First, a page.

NORVEGE Bergen Bergen - A 600-year-old wooden dice that seems to have been specially designed for cheating during gambling was recently discovered in Norway. The "cheating dice" was found beside a medieval-era street during archaeological excavations in the Vågsbunnen district in Bergen. "Over 30 dice from the Middle Ages have been found in Bergen over the years so the discovery of a dice in itself is not very surprising. This dice is, on the other hand, special," wrote a team of archaeologists from the Norwegian Institute for Cultural Heritage Research. A normal dice has only one number (usually represented by a dot) on each of its six sides, ranging from 1 to 6. But not this dice. "The dice from Vågsbunnen has two fives and two fours, instead of the numbers one and two. It is therefore very likely that this has been used to cheat in games," the archaeologists wrote. Another possibility is that this particular dice was meant for a game that used a dice without a 1 or 2, but rather two 4s and two 5s. However, it's more likely that it was used for cheating, archaeologists say. How exactly the cheating would have worked is unclear. It's possible that the gambling involved a game where rolling a 4 or 5 was favorable, but a 1 or 2 was unlucky. While betting was banned in Bergen in 1276, that didn't stop people from gambling, archaeologists say.


ARABIE SAOUDITE - Al-Okhdood - A Saudi scientific team, affiliating to the Antiquities and Museums Sector at the Saudi Commission for Tourism & National Heritage (SCTH) has recently found at Al-Okhdood in Najran a pottery jar containing more than 1000 antic coins, metal seals and stones with inscriptions in the Ancient South Arabian script (Musnad) dating back to the first century AD. This archaeological discovery is considered to be rare and has great scientific value, as it indicates the cultural, social and political prosperity of the Al-Okhdood site in Najran.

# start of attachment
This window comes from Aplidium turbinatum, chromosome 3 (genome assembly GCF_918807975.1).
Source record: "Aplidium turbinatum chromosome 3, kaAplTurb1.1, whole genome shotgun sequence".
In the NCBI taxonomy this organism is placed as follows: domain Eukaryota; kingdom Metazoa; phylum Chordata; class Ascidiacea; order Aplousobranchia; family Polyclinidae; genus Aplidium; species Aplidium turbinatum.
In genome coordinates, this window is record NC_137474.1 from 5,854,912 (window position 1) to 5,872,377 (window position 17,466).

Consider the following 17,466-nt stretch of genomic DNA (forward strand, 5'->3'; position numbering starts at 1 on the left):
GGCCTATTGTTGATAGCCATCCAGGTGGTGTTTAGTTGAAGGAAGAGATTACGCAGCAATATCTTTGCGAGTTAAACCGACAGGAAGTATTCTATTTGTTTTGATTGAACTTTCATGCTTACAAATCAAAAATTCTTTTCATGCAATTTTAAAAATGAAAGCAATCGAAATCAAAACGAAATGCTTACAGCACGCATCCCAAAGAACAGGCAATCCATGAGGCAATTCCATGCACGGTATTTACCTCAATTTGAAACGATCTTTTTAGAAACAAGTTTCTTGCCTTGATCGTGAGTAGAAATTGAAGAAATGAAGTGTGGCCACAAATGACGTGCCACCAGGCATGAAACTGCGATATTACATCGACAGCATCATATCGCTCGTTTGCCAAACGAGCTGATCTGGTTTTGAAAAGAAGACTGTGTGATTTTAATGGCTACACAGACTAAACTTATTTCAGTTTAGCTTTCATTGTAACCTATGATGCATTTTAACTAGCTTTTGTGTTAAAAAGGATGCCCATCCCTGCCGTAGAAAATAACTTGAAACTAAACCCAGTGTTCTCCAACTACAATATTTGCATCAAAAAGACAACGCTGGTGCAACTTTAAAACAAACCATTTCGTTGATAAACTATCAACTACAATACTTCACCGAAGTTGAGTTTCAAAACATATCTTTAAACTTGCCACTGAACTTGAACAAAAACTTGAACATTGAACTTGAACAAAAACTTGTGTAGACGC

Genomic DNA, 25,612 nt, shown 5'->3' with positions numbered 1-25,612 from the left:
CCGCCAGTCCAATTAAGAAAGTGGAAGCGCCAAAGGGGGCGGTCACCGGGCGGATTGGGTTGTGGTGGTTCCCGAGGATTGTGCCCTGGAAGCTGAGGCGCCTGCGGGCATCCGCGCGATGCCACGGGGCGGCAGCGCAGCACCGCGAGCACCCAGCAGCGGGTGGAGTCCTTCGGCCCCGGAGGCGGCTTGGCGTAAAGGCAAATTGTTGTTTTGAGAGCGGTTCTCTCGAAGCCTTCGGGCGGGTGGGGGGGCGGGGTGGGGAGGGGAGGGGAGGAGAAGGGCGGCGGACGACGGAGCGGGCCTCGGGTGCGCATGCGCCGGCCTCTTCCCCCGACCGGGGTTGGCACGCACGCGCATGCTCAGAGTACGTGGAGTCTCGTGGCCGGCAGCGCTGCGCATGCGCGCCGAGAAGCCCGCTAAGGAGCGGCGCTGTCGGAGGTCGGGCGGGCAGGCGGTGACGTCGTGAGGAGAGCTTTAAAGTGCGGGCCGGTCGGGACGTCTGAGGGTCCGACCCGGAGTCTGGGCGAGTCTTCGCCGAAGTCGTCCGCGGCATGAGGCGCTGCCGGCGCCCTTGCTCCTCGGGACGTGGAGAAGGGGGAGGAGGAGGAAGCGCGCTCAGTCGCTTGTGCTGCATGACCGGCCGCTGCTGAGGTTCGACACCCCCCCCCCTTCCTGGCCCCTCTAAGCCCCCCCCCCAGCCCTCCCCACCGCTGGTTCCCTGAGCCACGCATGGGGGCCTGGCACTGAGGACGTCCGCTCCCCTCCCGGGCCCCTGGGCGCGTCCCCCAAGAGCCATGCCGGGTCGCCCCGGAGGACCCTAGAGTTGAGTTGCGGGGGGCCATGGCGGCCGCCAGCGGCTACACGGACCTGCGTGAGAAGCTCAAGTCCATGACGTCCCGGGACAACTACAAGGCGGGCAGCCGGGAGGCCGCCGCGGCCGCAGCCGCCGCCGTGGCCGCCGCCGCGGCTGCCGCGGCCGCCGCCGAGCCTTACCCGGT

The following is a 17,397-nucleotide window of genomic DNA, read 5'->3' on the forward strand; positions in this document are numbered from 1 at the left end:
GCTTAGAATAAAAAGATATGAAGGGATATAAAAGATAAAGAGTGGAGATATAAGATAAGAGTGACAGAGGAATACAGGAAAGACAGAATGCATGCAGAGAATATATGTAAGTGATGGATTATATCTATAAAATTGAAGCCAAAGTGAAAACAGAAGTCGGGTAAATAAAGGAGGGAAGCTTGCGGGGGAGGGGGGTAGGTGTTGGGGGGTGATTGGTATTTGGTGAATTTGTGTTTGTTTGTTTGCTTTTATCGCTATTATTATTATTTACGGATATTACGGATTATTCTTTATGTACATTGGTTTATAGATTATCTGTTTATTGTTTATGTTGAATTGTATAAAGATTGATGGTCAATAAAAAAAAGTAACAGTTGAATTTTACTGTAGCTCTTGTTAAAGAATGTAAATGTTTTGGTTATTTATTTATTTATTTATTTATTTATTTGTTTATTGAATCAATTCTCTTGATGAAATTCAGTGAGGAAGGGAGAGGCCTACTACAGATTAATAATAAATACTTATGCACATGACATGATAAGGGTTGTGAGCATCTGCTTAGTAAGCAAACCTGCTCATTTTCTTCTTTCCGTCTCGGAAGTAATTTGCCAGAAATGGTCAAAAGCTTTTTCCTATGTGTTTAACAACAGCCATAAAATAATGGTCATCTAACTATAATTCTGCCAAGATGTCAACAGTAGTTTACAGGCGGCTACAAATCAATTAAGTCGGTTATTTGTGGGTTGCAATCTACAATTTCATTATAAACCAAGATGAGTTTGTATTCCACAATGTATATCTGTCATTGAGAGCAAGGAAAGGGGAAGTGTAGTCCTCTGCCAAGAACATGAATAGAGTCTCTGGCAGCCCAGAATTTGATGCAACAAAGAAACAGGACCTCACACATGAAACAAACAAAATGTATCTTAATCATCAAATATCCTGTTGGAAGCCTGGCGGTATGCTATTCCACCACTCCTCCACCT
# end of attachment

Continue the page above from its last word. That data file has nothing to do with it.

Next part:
FRANCE – Montauban -  Depuis trois semaines, les spécialistes ont fouillé les dessous de la place Nationale. Selon les premiers résultats des sondages, l'intervention des archéologues a été plus que fructueuse. Sous leurs pieds, les chercheurs de l'Inrap ( Institut national des recherches archéologiques préventives) ont découvert pas mal de vestiges de la ville fondée en 1144. «Il n'y a pas eu de découvertes majeures, mais ce diagnostic nous a apporté des informations significatives sur les origines de la ville. Après avoir longtemps espéré exhumer des restes d'une occupation gallo-romaine sous la place Nationale, sans succès, les archéologues ont finalement trouvé ce qu'ils s'attendaient à trouver au fond de leurs tranchées de 1, 50 m à 2 mètres. « Nous avons mis au jour plusieurs piliers de la maison commune qui existait sur cette place. C'est une belle découverte. Nous avons pu également visualiser l'emplacement d'un puits, quasiment au centre de la place», éclaire l'archéologue. La moisson a été particulièrement riche encore en caves, ossements d'animaux et céramiques. «Nous aurons recours à la datation au carbone pour analyser certains de nos prélèvements» , précise le scientifique.